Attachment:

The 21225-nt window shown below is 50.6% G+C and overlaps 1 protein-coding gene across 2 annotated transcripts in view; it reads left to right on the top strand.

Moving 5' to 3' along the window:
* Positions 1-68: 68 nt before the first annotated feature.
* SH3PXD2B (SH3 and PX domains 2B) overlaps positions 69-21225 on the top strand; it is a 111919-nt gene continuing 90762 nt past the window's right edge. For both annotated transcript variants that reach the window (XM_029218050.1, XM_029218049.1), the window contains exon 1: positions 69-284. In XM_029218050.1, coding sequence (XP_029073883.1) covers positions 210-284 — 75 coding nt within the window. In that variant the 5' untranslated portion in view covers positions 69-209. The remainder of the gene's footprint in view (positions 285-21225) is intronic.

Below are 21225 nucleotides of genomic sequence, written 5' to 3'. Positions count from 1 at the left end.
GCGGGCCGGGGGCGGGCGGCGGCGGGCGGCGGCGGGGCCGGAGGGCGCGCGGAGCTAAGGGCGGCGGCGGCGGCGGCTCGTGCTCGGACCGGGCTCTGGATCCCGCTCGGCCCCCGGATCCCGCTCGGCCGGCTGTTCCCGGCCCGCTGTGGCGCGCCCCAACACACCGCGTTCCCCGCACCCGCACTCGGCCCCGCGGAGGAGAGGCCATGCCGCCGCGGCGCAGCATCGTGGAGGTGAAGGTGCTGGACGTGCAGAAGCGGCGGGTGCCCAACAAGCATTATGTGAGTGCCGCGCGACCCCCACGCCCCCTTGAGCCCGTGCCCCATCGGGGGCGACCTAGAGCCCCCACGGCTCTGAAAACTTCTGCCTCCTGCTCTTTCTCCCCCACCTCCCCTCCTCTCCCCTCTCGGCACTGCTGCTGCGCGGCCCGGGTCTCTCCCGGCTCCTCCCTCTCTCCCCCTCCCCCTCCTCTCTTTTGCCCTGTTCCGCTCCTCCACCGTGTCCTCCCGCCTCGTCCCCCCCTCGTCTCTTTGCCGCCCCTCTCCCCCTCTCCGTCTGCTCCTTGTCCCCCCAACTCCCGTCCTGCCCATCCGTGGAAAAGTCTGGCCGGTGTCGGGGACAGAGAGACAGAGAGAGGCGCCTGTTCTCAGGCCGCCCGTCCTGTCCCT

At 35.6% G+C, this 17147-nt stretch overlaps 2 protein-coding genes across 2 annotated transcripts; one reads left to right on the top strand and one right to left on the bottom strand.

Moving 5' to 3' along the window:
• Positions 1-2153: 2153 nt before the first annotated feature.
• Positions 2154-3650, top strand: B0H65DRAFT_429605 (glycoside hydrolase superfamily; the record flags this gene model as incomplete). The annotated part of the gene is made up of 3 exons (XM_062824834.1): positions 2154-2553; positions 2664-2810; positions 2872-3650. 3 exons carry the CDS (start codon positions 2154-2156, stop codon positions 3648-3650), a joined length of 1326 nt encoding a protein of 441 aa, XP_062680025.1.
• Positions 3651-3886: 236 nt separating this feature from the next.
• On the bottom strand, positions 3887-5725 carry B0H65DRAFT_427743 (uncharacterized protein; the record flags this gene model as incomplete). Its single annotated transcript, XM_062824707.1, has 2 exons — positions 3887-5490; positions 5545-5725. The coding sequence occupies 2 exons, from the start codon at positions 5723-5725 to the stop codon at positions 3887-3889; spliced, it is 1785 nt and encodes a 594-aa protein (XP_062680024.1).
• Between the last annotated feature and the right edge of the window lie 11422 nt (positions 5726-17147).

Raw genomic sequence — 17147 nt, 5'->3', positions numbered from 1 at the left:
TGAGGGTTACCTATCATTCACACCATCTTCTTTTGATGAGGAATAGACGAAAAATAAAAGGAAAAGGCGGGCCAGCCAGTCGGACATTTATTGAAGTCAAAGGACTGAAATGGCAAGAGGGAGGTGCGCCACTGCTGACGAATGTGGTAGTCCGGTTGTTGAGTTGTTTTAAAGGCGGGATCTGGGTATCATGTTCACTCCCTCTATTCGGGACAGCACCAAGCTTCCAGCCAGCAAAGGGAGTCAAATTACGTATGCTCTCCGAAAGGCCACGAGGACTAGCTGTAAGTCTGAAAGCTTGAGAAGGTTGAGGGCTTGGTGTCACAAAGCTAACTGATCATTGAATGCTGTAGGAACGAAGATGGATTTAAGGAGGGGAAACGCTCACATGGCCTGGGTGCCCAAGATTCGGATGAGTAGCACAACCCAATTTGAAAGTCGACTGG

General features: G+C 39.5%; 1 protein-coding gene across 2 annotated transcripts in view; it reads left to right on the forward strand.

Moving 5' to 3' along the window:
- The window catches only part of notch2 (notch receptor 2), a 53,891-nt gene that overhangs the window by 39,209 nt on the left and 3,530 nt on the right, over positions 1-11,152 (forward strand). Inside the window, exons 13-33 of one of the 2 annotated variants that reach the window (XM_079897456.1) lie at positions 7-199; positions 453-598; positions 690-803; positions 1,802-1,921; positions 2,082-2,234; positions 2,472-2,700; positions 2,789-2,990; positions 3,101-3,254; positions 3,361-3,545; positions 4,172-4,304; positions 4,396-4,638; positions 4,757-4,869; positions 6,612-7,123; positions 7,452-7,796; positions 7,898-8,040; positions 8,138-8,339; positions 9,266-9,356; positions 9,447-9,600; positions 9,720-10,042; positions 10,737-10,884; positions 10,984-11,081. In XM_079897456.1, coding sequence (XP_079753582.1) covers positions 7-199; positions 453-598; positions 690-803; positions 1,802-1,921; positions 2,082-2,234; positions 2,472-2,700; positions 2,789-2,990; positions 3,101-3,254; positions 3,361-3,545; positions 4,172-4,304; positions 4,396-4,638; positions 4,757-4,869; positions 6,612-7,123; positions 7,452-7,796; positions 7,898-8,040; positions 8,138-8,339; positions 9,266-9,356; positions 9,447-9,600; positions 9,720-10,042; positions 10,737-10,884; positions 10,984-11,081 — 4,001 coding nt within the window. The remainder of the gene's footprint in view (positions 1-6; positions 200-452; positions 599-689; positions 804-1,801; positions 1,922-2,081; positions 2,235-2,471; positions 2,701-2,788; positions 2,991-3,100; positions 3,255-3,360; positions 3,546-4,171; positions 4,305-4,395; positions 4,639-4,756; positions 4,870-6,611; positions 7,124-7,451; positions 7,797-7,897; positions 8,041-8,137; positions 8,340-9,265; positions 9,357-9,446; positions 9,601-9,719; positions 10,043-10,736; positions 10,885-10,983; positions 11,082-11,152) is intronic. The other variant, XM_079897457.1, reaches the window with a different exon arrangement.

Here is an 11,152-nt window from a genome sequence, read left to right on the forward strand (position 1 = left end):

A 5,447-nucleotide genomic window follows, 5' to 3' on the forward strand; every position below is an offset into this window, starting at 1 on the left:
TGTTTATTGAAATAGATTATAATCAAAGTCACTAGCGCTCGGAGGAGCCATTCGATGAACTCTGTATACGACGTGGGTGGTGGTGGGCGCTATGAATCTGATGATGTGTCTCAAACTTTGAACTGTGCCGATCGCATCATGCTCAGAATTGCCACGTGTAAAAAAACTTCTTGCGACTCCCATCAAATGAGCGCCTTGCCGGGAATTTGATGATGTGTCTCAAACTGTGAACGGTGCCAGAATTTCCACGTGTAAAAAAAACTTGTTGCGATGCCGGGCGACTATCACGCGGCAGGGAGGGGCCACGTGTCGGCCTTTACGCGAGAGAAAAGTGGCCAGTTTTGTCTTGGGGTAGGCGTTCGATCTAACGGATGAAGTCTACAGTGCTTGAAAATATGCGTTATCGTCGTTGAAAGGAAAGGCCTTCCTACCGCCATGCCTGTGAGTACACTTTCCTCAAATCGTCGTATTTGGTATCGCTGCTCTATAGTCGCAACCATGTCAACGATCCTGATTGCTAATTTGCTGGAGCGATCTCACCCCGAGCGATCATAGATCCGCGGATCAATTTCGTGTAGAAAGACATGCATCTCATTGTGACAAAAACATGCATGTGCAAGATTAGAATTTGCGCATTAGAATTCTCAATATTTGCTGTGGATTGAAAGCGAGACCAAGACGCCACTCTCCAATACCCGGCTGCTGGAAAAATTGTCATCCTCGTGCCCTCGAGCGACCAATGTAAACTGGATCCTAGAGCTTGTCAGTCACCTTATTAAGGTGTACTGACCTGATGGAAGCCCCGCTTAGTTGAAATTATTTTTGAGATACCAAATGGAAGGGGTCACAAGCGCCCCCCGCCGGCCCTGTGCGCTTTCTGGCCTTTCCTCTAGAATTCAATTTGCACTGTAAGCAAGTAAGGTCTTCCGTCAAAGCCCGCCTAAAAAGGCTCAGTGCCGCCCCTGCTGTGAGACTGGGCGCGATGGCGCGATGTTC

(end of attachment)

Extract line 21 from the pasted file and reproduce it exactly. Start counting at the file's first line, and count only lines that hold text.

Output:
TGTTTATTGAAATAGATTATAATCAAAGTCACTAGCGCTCGGAGGAGCCATTCGATGAACTCTGTATACGACGTGGGTGGTGGTGGGCGCTATGAATCTGATGATGTGTCTCAAACTTTGAACTGTGCCGATCGCATCATGCTCAGAATTGCCACGTGTAAAAAAACTTCTTGCGACTCCCATCAAATGAGCGCCTTGCCGGGAATTTGATGATGTGTCTCAAACTGTGAACGGTGCCAGAATTTCCACGTGTAAAAAAAACTTGTTGCGATGCCGGGCGACTATCACGCGGCAGGGAGGGGCCACGTGTCGGCCTTTACGCGAGAGAAAAGTGGCCAGTTTTGTCTTGGGGTAGGCGTTCGATCTAACGGATGAAGTCTACAGTGCTTGAAAATATGCGTTATCGTCGTTGAAAGGAAAGGCCTTCCTACCGCCATGCCTGTGAGTACACTTTCCTCAAATCGTCGTATTTGGTATCGCTGCTCTATAGTCGCAACCATGTCAACGATCCTGATTGCTAATTTGCTGGAGCGATCTCACCCCGAGCGATCATAGATCCGCGGATCAATTTCGTGTAGAAAGACATGCATCTCATTGTGACAAAAACATGCATGTGCAAGATTAGAATTTGCGCATTAGAATTCTCAATATTTGCTGTGGATTGAAAGCGAGACCAAGACGCCACTCTCCAATACCCGGCTGCTGGAAAAATTGTCATCCTCGTGCCCTCGAGCGACCAATGTAAACTGGATCCTAGAGCTTGTCAGTCACCTTATTAAGGTGTACTGACCTGATGGAAGCCCCGCTTAGTTGAAATTATTTTTGAGATACCAAATGGAAGGGGTCACAAGCGCCCCCCGCCGGCCCTGTGCGCTTTCTGGCCTTTCCTCTAGAATTCAATTTGCACTGTAAGCAAGTAAGGTCTTCCGTCAAAGCCCGCCTAAAAAGGCTCAGTGCCGCCCCTGCTGTGAGACTGGGCGCGATGGCGCGATGTTC